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Stabilizing Colloidal Particles against Salting-out by Shortening Surface Grafts

Journal article
Authors Kristin Jonsson
Jeanette Ulama
Rasmus Persson
Malin Zackrisson Oskolkova
Michael Sztucki
Theyencheri Narayanan
Johan Bergenholtz
Published in Langmuir
Volume 35
Issue 36
Pages 11836−11842
ISSN 0743-7463
Publication year 2019
Published at Department of Chemistry and Molecular Biology
Pages 11836−11842
Language en
Keywords colloids, small-angle X-ray scattering, colloidal stability, PEG, steric stabilization, aggregation, wetting
Subject categories Surface and colloid chemistry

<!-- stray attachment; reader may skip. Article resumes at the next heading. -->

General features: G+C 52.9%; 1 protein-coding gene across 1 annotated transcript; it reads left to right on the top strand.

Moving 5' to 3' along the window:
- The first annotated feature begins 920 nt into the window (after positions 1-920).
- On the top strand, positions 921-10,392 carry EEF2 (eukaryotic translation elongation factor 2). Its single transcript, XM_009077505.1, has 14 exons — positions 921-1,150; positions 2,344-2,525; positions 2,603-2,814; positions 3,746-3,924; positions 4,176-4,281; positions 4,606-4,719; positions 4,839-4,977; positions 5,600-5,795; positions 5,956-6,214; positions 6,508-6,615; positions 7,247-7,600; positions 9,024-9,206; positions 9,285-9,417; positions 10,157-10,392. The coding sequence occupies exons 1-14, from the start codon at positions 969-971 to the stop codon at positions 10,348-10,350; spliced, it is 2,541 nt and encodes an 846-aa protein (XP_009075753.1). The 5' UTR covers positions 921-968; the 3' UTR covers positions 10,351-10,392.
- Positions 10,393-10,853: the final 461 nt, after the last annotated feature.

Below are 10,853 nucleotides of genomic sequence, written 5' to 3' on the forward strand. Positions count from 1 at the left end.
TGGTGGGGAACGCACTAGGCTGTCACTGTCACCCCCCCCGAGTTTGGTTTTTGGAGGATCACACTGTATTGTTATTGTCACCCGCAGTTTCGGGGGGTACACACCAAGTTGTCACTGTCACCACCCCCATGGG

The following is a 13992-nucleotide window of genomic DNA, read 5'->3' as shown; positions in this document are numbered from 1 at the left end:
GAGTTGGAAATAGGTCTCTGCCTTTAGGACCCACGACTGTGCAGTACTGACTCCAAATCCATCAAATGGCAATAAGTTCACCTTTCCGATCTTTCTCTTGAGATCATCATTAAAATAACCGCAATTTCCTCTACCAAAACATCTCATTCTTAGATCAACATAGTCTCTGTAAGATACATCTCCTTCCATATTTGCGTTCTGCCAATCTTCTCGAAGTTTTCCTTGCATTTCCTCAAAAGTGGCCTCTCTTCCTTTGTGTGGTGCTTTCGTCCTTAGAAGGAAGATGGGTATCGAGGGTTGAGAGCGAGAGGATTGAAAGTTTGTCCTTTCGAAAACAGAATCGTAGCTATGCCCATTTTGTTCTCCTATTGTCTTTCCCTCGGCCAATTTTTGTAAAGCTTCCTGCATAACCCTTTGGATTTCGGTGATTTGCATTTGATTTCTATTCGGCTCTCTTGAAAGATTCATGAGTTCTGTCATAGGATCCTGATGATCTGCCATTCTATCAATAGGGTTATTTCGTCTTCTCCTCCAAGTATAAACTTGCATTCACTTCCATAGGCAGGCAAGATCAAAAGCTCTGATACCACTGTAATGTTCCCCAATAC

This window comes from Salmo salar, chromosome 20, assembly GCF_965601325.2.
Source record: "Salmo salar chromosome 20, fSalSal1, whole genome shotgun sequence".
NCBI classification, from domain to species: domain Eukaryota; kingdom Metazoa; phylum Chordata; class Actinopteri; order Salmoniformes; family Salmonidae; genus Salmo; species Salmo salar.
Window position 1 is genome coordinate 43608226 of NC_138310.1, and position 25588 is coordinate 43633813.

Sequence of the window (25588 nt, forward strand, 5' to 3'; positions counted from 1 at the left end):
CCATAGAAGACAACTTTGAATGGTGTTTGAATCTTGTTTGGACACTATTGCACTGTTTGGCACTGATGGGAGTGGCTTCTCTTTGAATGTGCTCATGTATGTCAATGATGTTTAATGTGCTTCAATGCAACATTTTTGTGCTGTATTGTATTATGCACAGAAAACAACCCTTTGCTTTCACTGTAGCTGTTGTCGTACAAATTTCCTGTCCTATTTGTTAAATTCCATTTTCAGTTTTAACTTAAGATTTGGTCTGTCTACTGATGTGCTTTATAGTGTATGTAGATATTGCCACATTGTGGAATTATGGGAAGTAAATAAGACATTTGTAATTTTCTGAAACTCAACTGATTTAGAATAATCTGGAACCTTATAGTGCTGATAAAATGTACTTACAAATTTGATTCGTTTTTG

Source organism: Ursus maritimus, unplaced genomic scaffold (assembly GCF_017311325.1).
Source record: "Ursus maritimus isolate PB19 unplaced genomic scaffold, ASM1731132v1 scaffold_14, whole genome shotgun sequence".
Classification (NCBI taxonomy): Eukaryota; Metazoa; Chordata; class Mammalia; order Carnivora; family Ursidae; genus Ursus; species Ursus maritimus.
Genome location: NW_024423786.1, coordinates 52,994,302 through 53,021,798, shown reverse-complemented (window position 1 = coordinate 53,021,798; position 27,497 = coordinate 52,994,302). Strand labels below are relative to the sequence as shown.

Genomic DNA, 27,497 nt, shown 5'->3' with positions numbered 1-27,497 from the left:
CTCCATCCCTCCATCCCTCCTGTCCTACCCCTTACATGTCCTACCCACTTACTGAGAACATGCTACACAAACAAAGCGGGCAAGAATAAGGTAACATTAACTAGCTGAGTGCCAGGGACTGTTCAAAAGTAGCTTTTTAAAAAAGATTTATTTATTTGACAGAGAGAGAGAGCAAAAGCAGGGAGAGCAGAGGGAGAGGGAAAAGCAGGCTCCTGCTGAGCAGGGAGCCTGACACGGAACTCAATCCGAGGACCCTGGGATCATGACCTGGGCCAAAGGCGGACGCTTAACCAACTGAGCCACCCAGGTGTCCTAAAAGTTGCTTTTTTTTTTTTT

A dramatic improvement is reported in the stability of colloidalparticles when stabilizing surface grafts are systematically shortened from small polymers to single monomers. The colloidal dispersions consist of fluorinated latex particles, exhibiting a weak van der Waals attraction, with grafted steric layers of poly(ethylene glycol) (PEG) of different chain lengths. Using an effective salting-out electrolyte, Na2CO3, particle aggregates are detected above a threshold salt concentration that is independent of the particle concentration. The results are interpreted in terms of a sudden onset of nondispersibility of single particles, triggered by the solvent not completely wetting particle surfaces. By decreasing the PEG chain length, the threshold salt concentration is found to increase sharply. For grafts with just a single ethylene glycol group, dispersions remain stable up to exceedingly high concentrations of Na2CO3. However, on removal of the surface coverage altogether, the classical stability behavior of charge-stabilized dispersions is recovered. The behavior can be captured by a simple model that incorporates effective polymer−solvent interactions in the presence of an electrolyte.

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